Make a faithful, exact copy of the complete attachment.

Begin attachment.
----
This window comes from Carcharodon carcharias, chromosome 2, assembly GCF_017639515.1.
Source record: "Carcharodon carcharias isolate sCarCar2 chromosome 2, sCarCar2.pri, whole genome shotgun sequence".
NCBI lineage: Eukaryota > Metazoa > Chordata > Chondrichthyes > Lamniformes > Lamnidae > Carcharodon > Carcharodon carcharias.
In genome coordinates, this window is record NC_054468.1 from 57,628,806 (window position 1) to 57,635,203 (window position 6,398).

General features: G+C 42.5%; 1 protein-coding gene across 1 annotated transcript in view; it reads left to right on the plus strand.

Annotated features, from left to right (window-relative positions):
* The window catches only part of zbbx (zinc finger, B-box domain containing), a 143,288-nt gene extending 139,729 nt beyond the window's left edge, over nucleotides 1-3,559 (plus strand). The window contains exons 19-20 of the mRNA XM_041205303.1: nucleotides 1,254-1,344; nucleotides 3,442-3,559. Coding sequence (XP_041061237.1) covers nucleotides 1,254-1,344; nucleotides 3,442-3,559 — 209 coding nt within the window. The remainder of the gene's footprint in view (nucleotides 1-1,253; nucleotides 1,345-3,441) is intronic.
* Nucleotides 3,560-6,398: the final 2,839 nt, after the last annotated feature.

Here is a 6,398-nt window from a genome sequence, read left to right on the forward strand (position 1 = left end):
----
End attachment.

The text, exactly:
This window comes from Carcharodon carcharias, chromosome 2, assembly GCF_017639515.1.
Source record: "Carcharodon carcharias isolate sCarCar2 chromosome 2, sCarCar2.pri, whole genome shotgun sequence".
NCBI lineage: Eukaryota > Metazoa > Chordata > Chondrichthyes > Lamniformes > Lamnidae > Carcharodon > Carcharodon carcharias.
In genome coordinates, this window is record NC_054468.1 from 57,628,806 (window position 1) to 57,635,203 (window position 6,398).

General features: G+C 42.5%; 1 protein-coding gene across 1 annotated transcript in view; it reads left to right on the plus strand.

Annotated features, from left to right (window-relative positions):
* The window catches only part of zbbx (zinc finger, B-box domain containing), a 143,288-nt gene extending 139,729 nt beyond the window's left edge, over nucleotides 1-3,559 (plus strand). The window contains exons 19-20 of the mRNA XM_041205303.1: nucleotides 1,254-1,344; nucleotides 3,442-3,559. Coding sequence (XP_041061237.1) covers nucleotides 1,254-1,344; nucleotides 3,442-3,559 — 209 coding nt within the window. The remainder of the gene's footprint in view (nucleotides 1-1,253; nucleotides 1,345-3,441) is intronic.
* Nucleotides 3,560-6,398: the final 2,839 nt, after the last annotated feature.

Here is a 6,398-nt window from a genome sequence, read left to right on the forward strand (position 1 = left end):